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Thread: Lumber and Sheet good markups at lumber yards

  1. #16
    Do what Jim Becker mentions, find one of the local sheet goods jobbers, and see if you can make "will call" purchases. Or maybe even get it delivered if you buy 10 or a dozen sheets or maybe $1,000 minimum. (typical break points)
    Some will not sell to you without a tax number. Some will on walk in basis. It's worth knowing what the sources are when necessary to buy it locally from someone who gets it from one of the jobbers.

    Since it is under discussion, the economics of Baltic Birch is interesting. As the Economist (magazine) asks, how many SE Asia countries actually have birch forests?
    The logs make it to China by rail, then either logs, veneer, or semi-finished sheets make it to a country that has favorable trading status with us, then we buy it.
    The markets show that Scandinavia, e.g. produces only a small fraction of world trade. Much comes from the usual suspect but the name and the product stamps have changed.
    & more middlemen make a profit, on top of the scarcity profit.

    Last edited by stephen thomas; 05-22-2024 at 8:54 PM.

  2. #17
    Join Date
    May 2021
    New Hampster, USA
    Quote Originally Posted by Richard Coers View Post
    A shed is a poor way to start drying lumber. You need a lot of air flow to prevent mold.
    Maybe a regional thing but not all "sheds" have four walls where I live. Roof-only lumber storage buildings are called sheds.

    I don't do enough air drying to give advice about mold formation but last year I stacked leftover construction grade 1x white pine, freshly sawn (not KD) and unstickered, in a fully enclosed barn/shed and it is now dry and shows no sign of mold. I used some to build shelving and to my surprise it machined like KD pine, whereas the pitch was bad when I milled shiplap siding from it when green. Winters are dry here though.

  3. #18
    Join Date
    Mar 2003
    SE PA - Central Bucks County
    Quote Originally Posted by stephen thomas View Post
    Do what Jim Becker mentions, find one of the local sheet goods jobbers, and see if you can make "will call" purchases. Or maybe even get it delivered if you buy 10 or a dozen sheets or maybe $1,000 minimum. (typical break points)
    Industrial Plywood out of Reading and Lewisburg have no minimum but a $300 minimum for free shipping. There is a small fuel charge but it's less than the gas I'd use to drive to Reading not to mention the travel time. They will also replace defective on the next delivery day. (They are in my area twice a week)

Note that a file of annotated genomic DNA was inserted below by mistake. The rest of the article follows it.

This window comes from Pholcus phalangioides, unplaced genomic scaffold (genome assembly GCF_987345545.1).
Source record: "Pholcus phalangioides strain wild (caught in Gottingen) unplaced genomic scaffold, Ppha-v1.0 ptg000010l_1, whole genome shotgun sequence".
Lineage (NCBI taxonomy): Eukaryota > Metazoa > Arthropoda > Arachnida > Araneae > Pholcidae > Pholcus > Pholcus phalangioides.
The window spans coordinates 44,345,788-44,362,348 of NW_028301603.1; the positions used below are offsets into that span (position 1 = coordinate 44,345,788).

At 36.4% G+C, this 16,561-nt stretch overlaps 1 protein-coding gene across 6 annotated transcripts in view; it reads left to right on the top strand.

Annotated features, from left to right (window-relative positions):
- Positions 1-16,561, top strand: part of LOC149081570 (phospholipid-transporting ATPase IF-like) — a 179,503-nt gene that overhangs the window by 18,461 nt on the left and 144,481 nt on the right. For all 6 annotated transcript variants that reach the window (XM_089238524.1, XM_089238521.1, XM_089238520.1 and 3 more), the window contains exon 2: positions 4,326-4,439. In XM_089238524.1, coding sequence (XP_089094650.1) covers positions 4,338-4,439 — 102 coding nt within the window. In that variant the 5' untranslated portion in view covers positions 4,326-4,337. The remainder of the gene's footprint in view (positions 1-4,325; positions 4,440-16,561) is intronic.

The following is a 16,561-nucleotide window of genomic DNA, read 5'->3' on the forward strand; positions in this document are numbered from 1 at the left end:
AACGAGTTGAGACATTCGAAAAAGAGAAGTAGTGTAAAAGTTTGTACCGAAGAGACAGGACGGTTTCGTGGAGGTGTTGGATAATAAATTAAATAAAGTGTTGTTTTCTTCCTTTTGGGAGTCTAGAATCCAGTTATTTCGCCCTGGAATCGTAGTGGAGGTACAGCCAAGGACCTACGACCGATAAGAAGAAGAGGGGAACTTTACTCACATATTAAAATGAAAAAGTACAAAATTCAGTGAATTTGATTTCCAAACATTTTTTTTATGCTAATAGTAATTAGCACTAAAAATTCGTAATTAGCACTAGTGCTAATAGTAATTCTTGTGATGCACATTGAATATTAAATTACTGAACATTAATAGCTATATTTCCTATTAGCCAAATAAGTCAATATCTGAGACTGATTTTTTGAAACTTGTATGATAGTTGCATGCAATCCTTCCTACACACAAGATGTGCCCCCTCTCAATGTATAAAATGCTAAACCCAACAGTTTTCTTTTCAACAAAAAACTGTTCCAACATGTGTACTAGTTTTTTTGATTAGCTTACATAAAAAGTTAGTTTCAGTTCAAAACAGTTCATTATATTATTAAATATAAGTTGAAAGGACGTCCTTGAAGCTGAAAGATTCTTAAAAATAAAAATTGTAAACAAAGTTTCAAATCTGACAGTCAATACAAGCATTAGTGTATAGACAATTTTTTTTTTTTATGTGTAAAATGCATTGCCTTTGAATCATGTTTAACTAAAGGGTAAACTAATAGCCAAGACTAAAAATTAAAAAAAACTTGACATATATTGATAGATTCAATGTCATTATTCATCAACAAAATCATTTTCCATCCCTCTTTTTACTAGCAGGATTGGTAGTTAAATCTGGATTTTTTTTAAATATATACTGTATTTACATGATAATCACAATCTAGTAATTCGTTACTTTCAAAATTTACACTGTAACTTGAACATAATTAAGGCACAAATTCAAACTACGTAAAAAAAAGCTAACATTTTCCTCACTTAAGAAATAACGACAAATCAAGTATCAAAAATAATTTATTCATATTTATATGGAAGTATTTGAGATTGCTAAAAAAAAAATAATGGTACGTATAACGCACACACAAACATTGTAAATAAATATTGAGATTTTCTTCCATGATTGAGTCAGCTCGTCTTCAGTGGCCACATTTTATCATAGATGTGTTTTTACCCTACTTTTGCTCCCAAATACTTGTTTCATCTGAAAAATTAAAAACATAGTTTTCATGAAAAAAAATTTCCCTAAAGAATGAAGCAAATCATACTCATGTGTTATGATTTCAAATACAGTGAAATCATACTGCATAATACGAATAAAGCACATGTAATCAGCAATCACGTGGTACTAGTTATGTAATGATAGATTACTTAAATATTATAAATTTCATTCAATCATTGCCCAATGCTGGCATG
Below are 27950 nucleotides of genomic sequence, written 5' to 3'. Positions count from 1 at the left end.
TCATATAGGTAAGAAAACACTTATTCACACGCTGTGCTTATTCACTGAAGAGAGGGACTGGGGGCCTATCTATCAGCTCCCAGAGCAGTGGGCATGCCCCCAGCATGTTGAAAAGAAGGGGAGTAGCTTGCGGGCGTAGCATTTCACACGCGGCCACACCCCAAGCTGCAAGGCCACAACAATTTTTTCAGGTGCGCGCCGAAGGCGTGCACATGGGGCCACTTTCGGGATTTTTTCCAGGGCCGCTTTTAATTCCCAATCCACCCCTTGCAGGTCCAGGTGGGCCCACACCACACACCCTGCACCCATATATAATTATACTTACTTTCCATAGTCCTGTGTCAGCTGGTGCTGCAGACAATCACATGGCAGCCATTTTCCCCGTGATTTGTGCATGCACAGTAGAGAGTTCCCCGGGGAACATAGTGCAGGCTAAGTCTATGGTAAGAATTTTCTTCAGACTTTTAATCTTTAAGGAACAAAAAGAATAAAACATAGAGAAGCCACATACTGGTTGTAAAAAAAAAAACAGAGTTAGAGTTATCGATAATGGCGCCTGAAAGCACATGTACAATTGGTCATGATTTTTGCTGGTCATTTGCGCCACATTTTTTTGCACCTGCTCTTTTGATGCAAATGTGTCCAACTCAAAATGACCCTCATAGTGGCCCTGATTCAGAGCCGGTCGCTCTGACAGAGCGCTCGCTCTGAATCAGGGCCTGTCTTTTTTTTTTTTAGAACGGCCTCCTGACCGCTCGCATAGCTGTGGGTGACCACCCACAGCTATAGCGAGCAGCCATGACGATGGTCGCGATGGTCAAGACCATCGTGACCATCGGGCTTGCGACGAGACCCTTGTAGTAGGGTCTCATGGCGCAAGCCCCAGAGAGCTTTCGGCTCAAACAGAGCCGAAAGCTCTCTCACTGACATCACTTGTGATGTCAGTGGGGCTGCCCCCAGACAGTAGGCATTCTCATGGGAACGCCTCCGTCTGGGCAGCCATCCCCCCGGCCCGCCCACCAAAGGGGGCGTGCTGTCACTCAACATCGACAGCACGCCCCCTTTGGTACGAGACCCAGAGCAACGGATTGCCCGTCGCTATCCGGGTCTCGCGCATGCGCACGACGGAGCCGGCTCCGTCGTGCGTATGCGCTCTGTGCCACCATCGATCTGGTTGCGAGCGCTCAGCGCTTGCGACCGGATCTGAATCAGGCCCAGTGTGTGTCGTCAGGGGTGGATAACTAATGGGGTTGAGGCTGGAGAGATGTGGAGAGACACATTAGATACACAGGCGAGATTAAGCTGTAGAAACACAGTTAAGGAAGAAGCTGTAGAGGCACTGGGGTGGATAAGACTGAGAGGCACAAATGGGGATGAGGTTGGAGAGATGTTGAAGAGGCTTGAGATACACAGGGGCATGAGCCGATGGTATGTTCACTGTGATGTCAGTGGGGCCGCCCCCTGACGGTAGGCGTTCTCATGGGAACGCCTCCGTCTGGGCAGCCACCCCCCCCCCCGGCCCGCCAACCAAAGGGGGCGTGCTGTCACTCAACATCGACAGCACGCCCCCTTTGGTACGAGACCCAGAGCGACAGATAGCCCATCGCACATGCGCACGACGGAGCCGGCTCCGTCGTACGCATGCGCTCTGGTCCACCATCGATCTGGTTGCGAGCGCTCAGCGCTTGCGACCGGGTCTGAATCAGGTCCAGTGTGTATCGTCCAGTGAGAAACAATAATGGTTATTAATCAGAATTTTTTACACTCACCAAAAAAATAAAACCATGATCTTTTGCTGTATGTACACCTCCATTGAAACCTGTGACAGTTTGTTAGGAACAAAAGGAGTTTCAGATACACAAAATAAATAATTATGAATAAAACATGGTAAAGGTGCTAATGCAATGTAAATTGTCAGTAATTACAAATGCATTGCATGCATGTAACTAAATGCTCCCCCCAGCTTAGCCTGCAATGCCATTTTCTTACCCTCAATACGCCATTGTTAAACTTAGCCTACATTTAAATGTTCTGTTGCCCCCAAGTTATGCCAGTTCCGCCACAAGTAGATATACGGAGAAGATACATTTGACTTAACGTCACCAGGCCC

The most expensive tool is the one you buy "cheaply" and often...

  4. #19
    Join Date
    Oct 2016
    Ogden, UT
    Blog Entries
    I so far haven't had a big enough baltic birch job to order bulk. My biggest job was melamine and in that instance I ordered from the cab CNC shop (i.e. parts, not sheets). I've had some pretty good sized lumber orders, but not sheet goods. OTH, 5 to 6 sheets of BB certainly feels like a big order when you spend four figures : )

    It would be good to order a pallet of 1/2 and 3/4 BB and pick away at it over the year, but that would be a big hit to my budget for that month.

    Edit: Our delivery rates are a flat $25.

    Anyway, I was curious because I wanted to know how much the BB supplier was actually selling their sheets for... 3/4 for $50 ish?
    Yes, I have 3 phase!

  5. #20
    Join Date
    Mar 2018
    Moscow, ID
    Our store, a local lumberyard/home center with two locations, sells Baltic birch plywood in thicknesses from 1/8" to 3/4". Currently, we are selling 3/4" sheets for a retail price of $109.49. Our current cost for these is $79 per sheet, but our average cost is $88.15, which indicates that we were buying them at a higher price in previous orders. I do know that our retail price for these sheets has been as high as $149.95 within the past year, but as our cost comes down, we lower the retail price as well.

    Markup is very market-dependent. The markup on clothing at retailers like Ross or Burlington is huge - 100% or more. My wife used to work at Ross and she would be amazed at the markup. Then again, once something is out of fashion, it gets sold at a discount, sometimes as high as 80 to 90%, so they need that markup to cover losses from clearance sales.

    I used to work at a video game & computer store, and markup was all over the place. For game consoles like the Playstation and Xbox, the markup was basically 0. We bought the consoles for $395 and had to sell them for $399. If we had to pay shipping we lost money. The games sold for a 25% to 30% markup on average. We bought and sold used games and hardware, so we were able to make some money on that. Accessories typically sold for 30% markup or so.

    Computer hardware was also all over the map. We got about 10% markup on a computer we built in the shop. Processors averaged between 15% and 20% markup, as did memory, hard drives, etc. Accessories, like keyboards and mice, were better, with margins up to 50%. Cables were where we made real money. We would have some that were 1000% markup or more. The idea was to be price-competitive with the other retailers in the area, like Walmart and Staples, while finding the best places to buy for low prices. We found a cable supplier that had their own factory in China, and sold through their California business. We could, for example, buy a 7' network cable for $85 cents (if we bought at least 20) and mark it up to $9.95 and sell them all day long, as that was still cheaper than Staples or Walmart. It's more difficult today, with places like Amazon and Monoprice, but those low-cost items are still where the real money is in retail.


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